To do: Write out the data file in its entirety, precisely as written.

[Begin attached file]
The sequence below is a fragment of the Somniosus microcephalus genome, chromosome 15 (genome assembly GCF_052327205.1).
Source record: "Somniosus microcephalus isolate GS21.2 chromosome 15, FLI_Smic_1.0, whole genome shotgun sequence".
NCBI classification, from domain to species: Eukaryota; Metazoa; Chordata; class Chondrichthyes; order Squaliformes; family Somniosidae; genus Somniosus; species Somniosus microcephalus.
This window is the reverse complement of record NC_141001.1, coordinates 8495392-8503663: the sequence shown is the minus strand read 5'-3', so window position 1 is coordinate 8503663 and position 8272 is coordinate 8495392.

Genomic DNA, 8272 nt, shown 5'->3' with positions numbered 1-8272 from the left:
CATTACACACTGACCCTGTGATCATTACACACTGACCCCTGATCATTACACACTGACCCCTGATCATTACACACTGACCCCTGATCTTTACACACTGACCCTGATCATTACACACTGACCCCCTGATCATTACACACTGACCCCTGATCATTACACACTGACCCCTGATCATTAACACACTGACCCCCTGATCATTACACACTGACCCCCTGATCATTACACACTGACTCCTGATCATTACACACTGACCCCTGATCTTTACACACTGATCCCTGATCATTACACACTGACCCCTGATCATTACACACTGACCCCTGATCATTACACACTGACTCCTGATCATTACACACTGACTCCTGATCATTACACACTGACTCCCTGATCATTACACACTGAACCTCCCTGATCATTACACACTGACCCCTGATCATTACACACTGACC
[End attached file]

The sequence below is a fragment of the Somniosus microcephalus genome, chromosome 15 (genome assembly GCF_052327205.1).
Source record: "Somniosus microcephalus isolate GS21.2 chromosome 15, FLI_Smic_1.0, whole genome shotgun sequence".
NCBI classification, from domain to species: Eukaryota; Metazoa; Chordata; class Chondrichthyes; order Squaliformes; family Somniosidae; genus Somniosus; species Somniosus microcephalus.
This window is the reverse complement of record NC_141001.1, coordinates 8495392-8503663: the sequence shown is the minus strand read 5'-3', so window position 1 is coordinate 8503663 and position 8272 is coordinate 8495392.

Genomic DNA, 8272 nt, shown 5'->3' with positions numbered 1-8272 from the left:
CATTACACACTGACCCTGTGATCATTACACACTGACCCCTGATCATTACACACTGACCCCTGATCATTACACACTGACCCCTGATCTTTACACACTGACCCTGATCATTACACACTGACCCCCTGATCATTACACACTGACCCCTGATCATTACACACTGACCCCTGATCATTAACACACTGACCCCCTGATCATTACACACTGACCCCCTGATCATTACACACTGACTCCTGATCATTACACACTGACCCCTGATCTTTACACACTGATCCCTGATCATTACACACTGACCCCTGATCATTACACACTGACCCCTGATCATTACACACTGACTCCTGATCATTACACACTGACTCCTGATCATTACACACTGACTCCCTGATCATTACACACTGAACCTCCCTGATCATTACACACTGACCCCTGATCATTACACACTGACC